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Glacier National ParkGlacier National Park is a land of high-mountain adventure, a land in northwestern Montana, Glacier National Park has long inspired superlatives. It was established in 1910, joined in 1932 with Waterton Lakes National Park in Canada, as Waterton Glacier International Peace Park.

Glacier National Park was established to protect the area's spectacular scenic values, as characterized by the geologic features of the Rocky Mountains and valleys and the native plant and animal life. The park encompasses approximately 1.4 million acres of wilderness and some of the most beautiful mountain scenery in the western United States. A combination of spectacular scenery, diverse flora and fauna, and relative isolation from major population centers have combined to make Glacier National Park the center of one of the largest and most intact ecosystems in North America. Its flora is more than 1,250 plant species. Its fauna is all 63 mammal species are native.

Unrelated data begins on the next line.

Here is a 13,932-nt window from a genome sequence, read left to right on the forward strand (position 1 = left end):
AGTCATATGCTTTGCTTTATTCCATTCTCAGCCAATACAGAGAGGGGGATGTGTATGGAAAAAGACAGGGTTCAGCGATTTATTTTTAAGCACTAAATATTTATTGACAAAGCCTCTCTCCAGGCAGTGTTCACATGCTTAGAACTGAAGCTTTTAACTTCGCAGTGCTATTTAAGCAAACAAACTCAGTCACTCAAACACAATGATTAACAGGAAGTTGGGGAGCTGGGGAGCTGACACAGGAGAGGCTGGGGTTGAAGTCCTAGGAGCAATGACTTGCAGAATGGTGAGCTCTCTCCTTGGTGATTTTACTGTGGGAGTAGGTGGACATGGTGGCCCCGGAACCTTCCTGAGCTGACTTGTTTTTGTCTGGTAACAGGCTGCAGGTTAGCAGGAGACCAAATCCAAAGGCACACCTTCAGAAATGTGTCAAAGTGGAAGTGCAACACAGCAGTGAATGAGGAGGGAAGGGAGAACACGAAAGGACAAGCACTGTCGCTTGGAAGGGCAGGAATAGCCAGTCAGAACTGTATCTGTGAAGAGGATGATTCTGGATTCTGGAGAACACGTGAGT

Many of272 bird species are migratory. Also 5 there are amphibian and 2 nonpoisonous snake species.

Natural features are some of the oldest exposed sedimentary rock layers in the U.S., more than a billion years in age. The summer temperatures ranging from 30 degrees to 90 degrees Fahrenheit. Winter lows are in the 40's Fahrenheit.

To the 19th century explorer George Grinnell, Glacier was the "crown of the continent." The Continental Divide winds along ridgetops of the Lewis Range through the center of the park. The divide splits not only headwaters but Glacier itself into distinct regions. To the west, mild, moist Pacific fronts favor slopes cloaked with cedars and hemlocks, while a drier, windier, and more severe environment prevails to the east.